I’m not sure why I’m replying to someone who opens with a literal “Actually comma quite false”, but from personal experience as a hyphenate that didn’t match my birth certificate, I can say that using a name other than your legal name will rarely but decisively prevent travel, access to healthcare or use of a financial institution.
In other words, you cannot reliably function as a human without the name change. This is even without the reality that being outed as trans can be deadly.
There’s no practical reason for having anti-trans bigotry baked into our civil institutions except that bigots control them, and prefer it that way.
[ Removed because I misread the thing I was replying to. ]
with the very leader of the country now demonstrating on a nearly daily basis that it is perfectly okay to be as bigoted and spiteful as you want without repercussions, it’s encouraging other people with power to be far less subtle about it, leaving a trail of misery in their wake
what’s really sad is that the leader is chosen by people who feel they reflect their feelings/beliefs, so there are millions of them - it’s hard to imagine when if ever this country will ever stop trying to suppress all kinds of minorities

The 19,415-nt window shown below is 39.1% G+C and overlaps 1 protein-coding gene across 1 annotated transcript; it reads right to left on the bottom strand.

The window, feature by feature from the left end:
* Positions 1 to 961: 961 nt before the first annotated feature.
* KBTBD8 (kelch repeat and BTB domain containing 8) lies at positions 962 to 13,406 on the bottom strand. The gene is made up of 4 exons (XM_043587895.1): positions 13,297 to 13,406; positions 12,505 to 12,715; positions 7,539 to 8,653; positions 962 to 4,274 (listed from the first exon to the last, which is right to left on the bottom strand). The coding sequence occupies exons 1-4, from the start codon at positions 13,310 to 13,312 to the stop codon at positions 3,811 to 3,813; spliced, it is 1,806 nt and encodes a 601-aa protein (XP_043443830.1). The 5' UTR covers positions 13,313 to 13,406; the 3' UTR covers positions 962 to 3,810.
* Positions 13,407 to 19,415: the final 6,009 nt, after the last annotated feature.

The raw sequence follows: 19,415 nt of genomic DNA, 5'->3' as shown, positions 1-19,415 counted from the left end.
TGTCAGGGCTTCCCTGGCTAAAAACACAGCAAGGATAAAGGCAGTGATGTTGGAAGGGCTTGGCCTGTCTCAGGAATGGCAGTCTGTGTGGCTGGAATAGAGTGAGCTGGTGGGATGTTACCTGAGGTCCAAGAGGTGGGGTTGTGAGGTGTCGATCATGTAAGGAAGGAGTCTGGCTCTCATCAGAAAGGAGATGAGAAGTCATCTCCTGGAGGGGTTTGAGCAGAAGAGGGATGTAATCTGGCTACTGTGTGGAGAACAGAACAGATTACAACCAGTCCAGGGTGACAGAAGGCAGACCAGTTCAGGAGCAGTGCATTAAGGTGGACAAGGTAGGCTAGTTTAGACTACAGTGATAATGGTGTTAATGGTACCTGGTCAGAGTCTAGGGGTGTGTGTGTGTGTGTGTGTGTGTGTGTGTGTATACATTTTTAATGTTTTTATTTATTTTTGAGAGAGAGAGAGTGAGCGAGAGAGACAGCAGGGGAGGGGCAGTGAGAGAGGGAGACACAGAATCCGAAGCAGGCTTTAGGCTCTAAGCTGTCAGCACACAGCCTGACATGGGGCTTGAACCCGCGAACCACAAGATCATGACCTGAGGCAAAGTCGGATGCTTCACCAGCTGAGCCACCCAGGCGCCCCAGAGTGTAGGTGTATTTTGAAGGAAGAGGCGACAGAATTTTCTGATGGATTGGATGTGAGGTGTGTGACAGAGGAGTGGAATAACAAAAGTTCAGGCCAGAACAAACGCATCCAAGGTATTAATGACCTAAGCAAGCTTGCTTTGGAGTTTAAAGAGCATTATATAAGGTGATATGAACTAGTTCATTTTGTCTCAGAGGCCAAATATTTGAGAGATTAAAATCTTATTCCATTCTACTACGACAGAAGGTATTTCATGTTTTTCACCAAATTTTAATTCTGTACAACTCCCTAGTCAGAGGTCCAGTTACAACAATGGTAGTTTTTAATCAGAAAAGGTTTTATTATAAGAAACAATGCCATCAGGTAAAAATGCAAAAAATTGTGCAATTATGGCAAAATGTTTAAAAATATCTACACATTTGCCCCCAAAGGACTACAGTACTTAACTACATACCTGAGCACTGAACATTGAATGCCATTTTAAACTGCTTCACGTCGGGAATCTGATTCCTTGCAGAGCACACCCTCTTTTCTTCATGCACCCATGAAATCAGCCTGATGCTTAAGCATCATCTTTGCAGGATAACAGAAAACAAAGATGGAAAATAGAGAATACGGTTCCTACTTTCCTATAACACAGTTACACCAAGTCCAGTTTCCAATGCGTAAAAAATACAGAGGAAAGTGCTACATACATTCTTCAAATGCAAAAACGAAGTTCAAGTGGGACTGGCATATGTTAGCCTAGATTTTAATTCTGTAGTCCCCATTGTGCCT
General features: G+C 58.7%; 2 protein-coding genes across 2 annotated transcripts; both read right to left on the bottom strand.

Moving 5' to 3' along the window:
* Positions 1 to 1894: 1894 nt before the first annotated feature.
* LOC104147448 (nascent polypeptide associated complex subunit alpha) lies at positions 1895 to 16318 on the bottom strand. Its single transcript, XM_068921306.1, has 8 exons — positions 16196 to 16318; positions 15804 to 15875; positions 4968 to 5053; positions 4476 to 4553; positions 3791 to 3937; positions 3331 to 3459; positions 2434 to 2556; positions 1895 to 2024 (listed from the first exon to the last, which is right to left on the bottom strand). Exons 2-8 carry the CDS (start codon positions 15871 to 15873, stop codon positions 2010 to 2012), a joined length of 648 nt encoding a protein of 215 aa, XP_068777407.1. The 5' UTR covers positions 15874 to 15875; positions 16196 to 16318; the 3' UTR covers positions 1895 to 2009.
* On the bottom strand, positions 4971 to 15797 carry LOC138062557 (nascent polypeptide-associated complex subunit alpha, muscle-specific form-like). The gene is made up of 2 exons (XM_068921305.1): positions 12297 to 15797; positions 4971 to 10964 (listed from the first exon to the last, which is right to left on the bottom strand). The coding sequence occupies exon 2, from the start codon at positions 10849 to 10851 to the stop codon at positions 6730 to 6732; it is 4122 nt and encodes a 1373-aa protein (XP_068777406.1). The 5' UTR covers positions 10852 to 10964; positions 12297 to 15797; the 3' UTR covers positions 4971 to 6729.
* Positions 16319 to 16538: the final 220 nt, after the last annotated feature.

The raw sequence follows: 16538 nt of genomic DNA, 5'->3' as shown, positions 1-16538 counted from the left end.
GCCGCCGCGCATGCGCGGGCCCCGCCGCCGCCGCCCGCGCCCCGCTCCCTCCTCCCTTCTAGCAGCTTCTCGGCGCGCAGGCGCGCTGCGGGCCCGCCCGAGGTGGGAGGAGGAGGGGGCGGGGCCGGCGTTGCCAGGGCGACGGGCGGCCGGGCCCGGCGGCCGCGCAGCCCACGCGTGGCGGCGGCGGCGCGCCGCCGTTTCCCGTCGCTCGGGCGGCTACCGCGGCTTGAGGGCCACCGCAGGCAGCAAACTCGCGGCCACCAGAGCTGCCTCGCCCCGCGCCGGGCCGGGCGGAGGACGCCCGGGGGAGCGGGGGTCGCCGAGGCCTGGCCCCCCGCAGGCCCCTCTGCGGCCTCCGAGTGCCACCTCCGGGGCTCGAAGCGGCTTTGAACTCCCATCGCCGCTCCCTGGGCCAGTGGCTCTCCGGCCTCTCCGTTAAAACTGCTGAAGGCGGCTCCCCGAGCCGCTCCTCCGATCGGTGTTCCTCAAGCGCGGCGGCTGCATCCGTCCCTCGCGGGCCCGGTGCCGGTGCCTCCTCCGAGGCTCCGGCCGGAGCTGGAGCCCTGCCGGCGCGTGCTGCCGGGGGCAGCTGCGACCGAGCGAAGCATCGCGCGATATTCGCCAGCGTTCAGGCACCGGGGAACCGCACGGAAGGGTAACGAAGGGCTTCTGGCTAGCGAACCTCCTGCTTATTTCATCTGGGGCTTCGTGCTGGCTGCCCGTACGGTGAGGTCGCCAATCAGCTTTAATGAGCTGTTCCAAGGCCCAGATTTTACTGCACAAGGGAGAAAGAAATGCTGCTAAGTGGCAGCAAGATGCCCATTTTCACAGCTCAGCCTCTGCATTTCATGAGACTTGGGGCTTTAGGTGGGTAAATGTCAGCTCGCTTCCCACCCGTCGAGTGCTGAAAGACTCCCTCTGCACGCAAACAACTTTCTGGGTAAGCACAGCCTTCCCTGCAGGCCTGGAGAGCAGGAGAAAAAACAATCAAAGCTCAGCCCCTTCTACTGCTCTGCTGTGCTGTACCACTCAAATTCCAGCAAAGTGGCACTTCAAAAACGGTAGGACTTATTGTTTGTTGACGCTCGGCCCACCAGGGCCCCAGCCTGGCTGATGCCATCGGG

but what I really don’t understand about this situation is why go to the press? your medical history is your deepest privacy on an extreme level - do you really want for the rest of your life the first thing anyone to google about you to show you are transgender? is that what your life is about? especially in this case when she is so young and now it’s publicly documented forever when she just wanted to move on with the rest of her life like every other woman does
If you make a start now, it’ll seem natural in 30 years.
eta: Using Ms is no longer a RadFemLib flag, but natural and respectful.
Chairman shifted to chairwoman or better, chair without the fall of civilization.
“The question is,” said Humpty Dumpty, “which is to be master-that’s all.”
"No disrespect is meant to the child in this decision," the footnote said.
I’m pretty sure the judge misgendered the child (and based on the comments there, i think the article originally did too).
While the teen can go by any name he wishes, his legal name still appears on school documents and other official identification.